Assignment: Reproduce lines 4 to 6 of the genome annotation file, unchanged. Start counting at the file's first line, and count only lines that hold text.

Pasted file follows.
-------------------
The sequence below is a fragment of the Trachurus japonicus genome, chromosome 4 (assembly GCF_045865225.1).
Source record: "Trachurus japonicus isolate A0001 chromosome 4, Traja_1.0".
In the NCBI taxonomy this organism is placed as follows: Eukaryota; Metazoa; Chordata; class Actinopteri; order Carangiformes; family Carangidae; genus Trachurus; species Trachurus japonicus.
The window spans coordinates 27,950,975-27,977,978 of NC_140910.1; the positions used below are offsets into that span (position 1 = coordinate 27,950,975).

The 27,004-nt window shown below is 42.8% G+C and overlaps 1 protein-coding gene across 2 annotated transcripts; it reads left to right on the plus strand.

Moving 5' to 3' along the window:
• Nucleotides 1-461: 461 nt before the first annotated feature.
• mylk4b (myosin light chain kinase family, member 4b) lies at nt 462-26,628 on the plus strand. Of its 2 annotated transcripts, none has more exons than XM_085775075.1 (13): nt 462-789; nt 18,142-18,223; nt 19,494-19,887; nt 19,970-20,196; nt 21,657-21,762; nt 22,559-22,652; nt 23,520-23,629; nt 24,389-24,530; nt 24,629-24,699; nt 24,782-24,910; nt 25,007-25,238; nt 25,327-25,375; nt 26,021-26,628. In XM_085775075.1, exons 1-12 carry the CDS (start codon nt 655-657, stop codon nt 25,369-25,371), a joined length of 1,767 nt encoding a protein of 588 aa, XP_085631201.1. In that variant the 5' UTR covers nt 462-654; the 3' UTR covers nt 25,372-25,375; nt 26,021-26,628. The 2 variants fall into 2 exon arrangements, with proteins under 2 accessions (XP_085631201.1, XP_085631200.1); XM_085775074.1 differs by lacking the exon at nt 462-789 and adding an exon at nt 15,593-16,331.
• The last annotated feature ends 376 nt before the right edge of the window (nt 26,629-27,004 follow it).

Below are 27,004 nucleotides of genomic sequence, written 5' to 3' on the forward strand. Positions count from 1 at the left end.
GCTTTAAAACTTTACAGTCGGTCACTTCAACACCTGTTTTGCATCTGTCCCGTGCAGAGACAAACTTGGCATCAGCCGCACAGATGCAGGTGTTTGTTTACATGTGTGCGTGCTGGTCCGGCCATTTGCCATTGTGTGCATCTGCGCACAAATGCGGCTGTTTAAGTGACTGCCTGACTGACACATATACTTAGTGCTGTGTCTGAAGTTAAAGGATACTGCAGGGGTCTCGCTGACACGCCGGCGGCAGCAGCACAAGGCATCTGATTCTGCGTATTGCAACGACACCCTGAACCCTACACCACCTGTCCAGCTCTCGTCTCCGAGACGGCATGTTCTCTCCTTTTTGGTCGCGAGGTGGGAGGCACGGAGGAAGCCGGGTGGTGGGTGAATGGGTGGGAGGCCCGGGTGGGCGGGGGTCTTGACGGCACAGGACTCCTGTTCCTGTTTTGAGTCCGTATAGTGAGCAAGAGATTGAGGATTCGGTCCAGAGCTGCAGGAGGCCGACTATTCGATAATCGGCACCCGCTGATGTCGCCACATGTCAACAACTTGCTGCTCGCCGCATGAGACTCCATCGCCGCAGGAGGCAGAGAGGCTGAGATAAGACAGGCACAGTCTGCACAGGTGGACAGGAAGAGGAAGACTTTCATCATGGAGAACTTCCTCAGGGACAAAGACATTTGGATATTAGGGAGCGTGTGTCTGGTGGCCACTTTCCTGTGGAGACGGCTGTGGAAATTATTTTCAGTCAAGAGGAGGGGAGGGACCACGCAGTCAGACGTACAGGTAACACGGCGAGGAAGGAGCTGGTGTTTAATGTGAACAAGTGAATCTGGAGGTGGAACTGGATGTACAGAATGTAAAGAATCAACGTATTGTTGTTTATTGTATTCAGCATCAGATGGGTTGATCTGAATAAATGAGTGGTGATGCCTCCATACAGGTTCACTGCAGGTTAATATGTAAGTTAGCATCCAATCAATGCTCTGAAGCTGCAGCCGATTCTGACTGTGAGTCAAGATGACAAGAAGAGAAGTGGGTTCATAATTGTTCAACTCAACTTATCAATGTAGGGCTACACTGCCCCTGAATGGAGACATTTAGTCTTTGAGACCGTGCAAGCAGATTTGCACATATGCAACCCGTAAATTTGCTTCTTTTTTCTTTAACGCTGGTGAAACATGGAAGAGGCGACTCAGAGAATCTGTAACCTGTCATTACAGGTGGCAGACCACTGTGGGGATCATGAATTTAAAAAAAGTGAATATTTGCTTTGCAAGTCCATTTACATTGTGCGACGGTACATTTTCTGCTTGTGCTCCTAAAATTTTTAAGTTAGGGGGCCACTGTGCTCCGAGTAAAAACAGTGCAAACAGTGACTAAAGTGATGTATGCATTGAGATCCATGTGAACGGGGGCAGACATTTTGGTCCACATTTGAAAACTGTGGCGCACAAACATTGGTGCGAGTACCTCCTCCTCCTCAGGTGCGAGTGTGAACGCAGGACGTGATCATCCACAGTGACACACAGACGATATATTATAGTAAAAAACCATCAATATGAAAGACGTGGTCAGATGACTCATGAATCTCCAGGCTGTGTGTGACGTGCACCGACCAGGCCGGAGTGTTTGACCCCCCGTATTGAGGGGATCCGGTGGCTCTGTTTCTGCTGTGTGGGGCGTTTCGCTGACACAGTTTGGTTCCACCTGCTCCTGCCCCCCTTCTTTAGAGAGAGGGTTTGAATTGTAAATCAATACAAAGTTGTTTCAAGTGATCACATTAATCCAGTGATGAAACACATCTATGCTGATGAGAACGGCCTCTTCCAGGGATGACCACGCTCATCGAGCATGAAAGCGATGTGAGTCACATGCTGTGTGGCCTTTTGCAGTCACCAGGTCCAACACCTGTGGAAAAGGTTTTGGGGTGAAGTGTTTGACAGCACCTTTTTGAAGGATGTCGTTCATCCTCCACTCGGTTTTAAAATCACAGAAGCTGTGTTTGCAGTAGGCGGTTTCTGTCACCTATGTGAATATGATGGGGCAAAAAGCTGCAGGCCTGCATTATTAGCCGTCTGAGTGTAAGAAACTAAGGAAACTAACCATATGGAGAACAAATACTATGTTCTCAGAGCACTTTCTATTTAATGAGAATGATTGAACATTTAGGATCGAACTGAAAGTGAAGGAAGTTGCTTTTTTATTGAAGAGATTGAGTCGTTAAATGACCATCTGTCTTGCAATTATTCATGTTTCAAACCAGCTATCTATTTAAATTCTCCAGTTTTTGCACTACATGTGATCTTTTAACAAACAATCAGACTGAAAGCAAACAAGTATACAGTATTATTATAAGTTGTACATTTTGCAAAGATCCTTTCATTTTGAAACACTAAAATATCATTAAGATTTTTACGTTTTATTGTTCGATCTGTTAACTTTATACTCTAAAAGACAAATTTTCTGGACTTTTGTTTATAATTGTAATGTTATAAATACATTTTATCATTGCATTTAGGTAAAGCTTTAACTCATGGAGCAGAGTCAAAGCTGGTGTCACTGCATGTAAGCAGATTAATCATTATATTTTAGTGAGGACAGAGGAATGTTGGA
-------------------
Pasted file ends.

The window spans coordinates 27,950,975-27,977,978 of NC_140910.1; the positions used below are offsets into that span (position 1 = coordinate 27,950,975).

The 27,004-nt window shown below is 42.8% G+C and overlaps 1 protein-coding gene across 2 annotated transcripts; it reads left to right on the plus strand.

Moving 5' to 3' along the window: